Ducati is gearing up to launch its 2019 lineup just before EICMA. The run-up to this includes testing some prototypes and production-ready bikes in and around their factory in Bologna, Italy. Lucky for us, the internet exists. An eagle-eyed enthusiast spots one of these, photographs them and it invariably gets shared on social media. So here are the images of the upcoming Ducati Hypermotard that are clear enough to give us an indication of what to expect. But first, a quick recap of what the Ducati Hypermotard is all about.
The Hypermotard was Ducati’s answer to the crazy Supermotard segment that has seen the likes of the mental KTM 990 SMC R and more recently, the Husqvarna 701 Supermoto. While Ducati started with the slightly unhinged wheelie-monster - the Hypermotard 1100 -, it has settled for a more tameable liquid-cooled 937cc L-twin motor that makes 110PS and 95Nm of torque. Lairiness is traded for polish and that allows you to relax a bit and revel in the sharp chassis. The Hypermotard has a lot to offer in terms of fun and rider involvement.
What we see:
The spied bike looks quite similar to Ducati’s original Hypermotard 1100. It gets a trellis rear subframe identical to the 1100 that makes the bike look larger. The taillamp, like the previous Hypermotard 1100, sits above the seat which again is a flatter unit, like the Hypermotard 1100. To accommodate a larger radiator, the tank shrouds are smaller. The exhaust system gets a larger catalytic converter that fills up space under the engine and has the exhaust rerouted under the seats. It’s a design change we can all get behind. The front looks the same as the 2018 Hypermotard with headlights carrying the same LED DRL setup. The motor architecture too is the same as the previous 937cc L-twin unit.
What we think:
The biggest question here is why go back to an older design that adds bulk when Motards are known to be compact, lightweight bikes? To find out let's take a look at the changes first.
There are two major changes here. First, the radiator is a larger unit. We think it is possible that Ducati have worked on engine internals to increase power output, maybe bumped up compression. These changes could generate a lot of heat, necessitating more coolant and a larger radiator for better heat management. Next up is the exhaust system. The new Euro-V emission norms might have forced Ducati to use a larger catalytic converter that takes up space under the engine, which leads to rerouting the exhaust under the tail section. Well, Ducati could have used a single exhaust but let’s face it - two pipes look way cooler.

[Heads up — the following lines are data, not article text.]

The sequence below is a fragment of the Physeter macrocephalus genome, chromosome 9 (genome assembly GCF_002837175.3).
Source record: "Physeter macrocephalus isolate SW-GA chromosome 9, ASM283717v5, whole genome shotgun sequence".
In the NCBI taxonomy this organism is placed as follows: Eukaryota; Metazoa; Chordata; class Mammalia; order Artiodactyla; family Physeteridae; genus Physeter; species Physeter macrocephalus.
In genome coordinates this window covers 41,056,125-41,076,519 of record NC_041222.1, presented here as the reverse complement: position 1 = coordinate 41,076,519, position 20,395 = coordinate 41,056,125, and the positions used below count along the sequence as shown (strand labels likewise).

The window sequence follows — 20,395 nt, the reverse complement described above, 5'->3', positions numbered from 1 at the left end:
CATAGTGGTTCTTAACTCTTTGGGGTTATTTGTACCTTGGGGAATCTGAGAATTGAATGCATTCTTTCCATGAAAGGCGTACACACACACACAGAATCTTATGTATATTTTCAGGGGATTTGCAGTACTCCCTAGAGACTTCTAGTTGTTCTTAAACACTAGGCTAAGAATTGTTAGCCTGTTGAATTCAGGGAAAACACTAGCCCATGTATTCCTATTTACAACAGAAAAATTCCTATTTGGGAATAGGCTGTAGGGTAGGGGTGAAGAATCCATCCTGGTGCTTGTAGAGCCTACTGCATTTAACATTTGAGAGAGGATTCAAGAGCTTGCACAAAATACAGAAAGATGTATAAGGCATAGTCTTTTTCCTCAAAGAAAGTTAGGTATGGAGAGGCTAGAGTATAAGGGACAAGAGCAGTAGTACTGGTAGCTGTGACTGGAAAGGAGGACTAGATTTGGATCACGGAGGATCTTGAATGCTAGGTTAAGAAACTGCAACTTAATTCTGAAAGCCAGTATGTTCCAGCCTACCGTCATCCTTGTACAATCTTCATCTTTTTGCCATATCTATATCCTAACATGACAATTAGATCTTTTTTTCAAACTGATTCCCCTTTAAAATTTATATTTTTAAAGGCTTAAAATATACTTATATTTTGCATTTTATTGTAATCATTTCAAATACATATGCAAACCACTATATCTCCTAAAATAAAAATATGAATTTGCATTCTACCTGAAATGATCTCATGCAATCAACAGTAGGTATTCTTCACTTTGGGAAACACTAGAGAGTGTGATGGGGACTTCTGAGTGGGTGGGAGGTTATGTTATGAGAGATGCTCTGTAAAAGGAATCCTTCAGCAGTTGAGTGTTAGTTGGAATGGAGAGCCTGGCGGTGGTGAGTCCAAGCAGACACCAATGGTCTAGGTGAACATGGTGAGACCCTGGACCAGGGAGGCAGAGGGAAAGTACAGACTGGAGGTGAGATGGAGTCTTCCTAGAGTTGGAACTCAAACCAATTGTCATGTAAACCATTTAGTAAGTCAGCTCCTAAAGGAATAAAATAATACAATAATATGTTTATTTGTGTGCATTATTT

That brings us to the biggest question. Maybe the bike we are looking at is still in the early stages of development. Here it looks like Ducati have retrofitted the upcoming Hypermotard 1100’s rear subframe and bodywork onto the present Hypermotard 937’s frame and running gear.
Why do that? Well, the earlier subframe was designed to carry the weight of a twin-underseat exhaust system, something the present frame is not designed to do. So, it would be viable for Ducati to use a tried and tested subframe to test out the new exhaust.
One could speculate that the entire frame is from the 1100, but we beg to differ. The rear suspension on this test mule is side mounted, like the present 937, while the Hypermotard 1100 has a centrally mounted upright rear monoshock. It would also explain the reason why the subframe sits more horizontal as opposed to the original Hypermotard’s sharply raked tailpiece.
Now, the bodywork, especially the tank extensions are similar in profile to the original 1100. It would make sense for Ducati to use them as the 1100 had an air-cooled motor and did not require radiator extensions, thus, freeing up space on the test mule for a larger radiator.
This leads us to the conclusion that the next Hypermotard might carry the same 937cc motor in a more powerful state of tune. While the subframe might just make it to production, it will feature new body panels, especially the tail section and radiator shrouds. The test mule pictured above might not be one close to the production model but one in the early stages of development. To know more, we might have to wait until EICMA or until a keen eyed moto vigilante snaps a pic of the elusive Ducati unicorn. Time will tell.
Spy images courtesy morebikes.co.uk
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